Thank you readers, I appreciate your interest and patronage! See you back here on All Things Fulfilling on Friday – tomorrow! This blog is brought to you by Sue Batton Leonard.


Aired at the Farm, Refreshingly

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 “Feed your faith and starve your doubts.”Kenneth E. Hagin Sr.

A few weeks ago my sister-in-law, Grace, and I visited the Prigel Family Creamery in Glen Arm, Maryland to pick up some of their award-winning “Best of Baltimore” ice cream. The farm is located in horse country, near My Lady’s Manor, Maryland in Baltimore County, north of the city. It’s in the area of the state where the notable “steeple chases” take place every April. For those of you who are unfamiliar with that term, think fox and hound hunts.

As we drove up to the farm, I was surprised by what I saw. A business that unabashedly shares their belief on a sign etched in stone right on the foundation of the building. You can’t miss it.


“How refreshing is that?” I thought. So many businesses and individuals in this day and age would rather not display signs of the American values and principles that our country was founded upon – a sad state of affairs, I think, if I can be honest.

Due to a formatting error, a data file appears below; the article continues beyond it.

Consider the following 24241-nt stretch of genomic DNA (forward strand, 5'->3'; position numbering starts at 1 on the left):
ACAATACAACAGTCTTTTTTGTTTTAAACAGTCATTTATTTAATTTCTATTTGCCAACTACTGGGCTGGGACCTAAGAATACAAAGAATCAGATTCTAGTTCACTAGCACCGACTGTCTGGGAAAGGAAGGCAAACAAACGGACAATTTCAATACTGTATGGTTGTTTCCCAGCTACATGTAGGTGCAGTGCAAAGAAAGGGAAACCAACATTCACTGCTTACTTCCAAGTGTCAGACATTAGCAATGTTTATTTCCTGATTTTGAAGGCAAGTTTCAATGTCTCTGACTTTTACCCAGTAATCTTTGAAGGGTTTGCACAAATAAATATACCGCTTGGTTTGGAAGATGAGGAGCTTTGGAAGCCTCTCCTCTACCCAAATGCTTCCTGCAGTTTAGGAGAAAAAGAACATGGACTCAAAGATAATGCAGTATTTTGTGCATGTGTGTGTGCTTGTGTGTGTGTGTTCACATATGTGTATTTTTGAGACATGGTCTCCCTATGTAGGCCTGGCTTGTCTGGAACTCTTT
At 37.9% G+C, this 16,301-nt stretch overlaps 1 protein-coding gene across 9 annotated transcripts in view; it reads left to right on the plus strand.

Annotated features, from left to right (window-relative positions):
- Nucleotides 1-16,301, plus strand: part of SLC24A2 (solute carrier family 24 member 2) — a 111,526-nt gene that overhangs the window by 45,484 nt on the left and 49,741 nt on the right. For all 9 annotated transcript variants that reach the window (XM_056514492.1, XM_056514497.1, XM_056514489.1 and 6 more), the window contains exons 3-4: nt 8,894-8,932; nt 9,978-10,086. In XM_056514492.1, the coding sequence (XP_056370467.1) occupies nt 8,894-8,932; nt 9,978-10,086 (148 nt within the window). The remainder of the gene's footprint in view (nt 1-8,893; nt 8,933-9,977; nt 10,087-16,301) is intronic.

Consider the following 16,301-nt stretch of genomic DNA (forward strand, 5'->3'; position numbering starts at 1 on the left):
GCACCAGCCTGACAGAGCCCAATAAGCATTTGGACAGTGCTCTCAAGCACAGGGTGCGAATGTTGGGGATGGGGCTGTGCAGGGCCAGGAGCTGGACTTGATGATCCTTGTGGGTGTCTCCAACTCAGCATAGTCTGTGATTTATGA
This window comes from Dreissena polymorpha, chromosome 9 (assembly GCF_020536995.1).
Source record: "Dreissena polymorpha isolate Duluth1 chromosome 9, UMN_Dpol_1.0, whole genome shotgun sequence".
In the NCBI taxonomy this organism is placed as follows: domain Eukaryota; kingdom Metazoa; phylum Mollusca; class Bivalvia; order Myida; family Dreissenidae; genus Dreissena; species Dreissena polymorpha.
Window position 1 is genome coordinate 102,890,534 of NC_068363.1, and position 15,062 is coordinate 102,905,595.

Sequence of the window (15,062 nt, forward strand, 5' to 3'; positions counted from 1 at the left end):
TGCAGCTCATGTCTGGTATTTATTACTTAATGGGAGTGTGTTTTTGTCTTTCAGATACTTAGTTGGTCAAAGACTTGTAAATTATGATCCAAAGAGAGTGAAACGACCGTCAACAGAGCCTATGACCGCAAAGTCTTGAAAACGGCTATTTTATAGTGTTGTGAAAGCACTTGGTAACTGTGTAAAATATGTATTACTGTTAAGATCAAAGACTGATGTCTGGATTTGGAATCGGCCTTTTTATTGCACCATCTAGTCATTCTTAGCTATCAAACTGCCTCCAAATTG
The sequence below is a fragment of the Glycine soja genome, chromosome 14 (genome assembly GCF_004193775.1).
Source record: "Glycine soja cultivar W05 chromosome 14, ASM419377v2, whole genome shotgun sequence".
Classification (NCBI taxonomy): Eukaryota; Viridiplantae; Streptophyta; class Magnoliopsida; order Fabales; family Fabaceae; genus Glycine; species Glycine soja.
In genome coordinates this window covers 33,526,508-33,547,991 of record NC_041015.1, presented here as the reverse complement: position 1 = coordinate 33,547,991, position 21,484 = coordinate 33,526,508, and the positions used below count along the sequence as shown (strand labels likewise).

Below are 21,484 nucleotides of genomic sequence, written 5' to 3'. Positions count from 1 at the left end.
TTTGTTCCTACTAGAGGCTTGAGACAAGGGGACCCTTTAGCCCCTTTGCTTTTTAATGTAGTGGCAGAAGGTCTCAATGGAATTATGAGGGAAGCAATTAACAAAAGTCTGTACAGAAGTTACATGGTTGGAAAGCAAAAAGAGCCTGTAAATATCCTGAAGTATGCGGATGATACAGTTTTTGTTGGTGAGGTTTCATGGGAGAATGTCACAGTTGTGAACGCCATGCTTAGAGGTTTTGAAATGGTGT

As everyone knows farming is one of the most difficult occupations there is. Hard work, unforeseeable challenges and the unrelenting task of finding ways to be a sustainable business is all part of the job. It also takes faith to be a farmer because they are constantly at the mercy of unpredictable weather!

Today during this week of gratefulness, I’d like to dedicate this blog on All Things Fulfilling to farmers and ranchers everywhere who keep us fed with fresh produce and other “fruits” of their labor and production – meat, eggs, grains, cheese, poultry, maple syrup and so much more. When we sit down to the Thanksgiving table on Thursday, let us remember where the food we eat comes from and those who produce it.

Here are a few more photos from my quick stop at Prigel’s, along the trail of my East Coast book tour, which I am so very grateful for.




This blog is brought to you by Sue Batton Leonard. For information on her memoir, Gift of a Lifetime: Finding Fulfilling Things in the Unexpected, which has won three awards, please visit this site.



Scratching the Memory Bank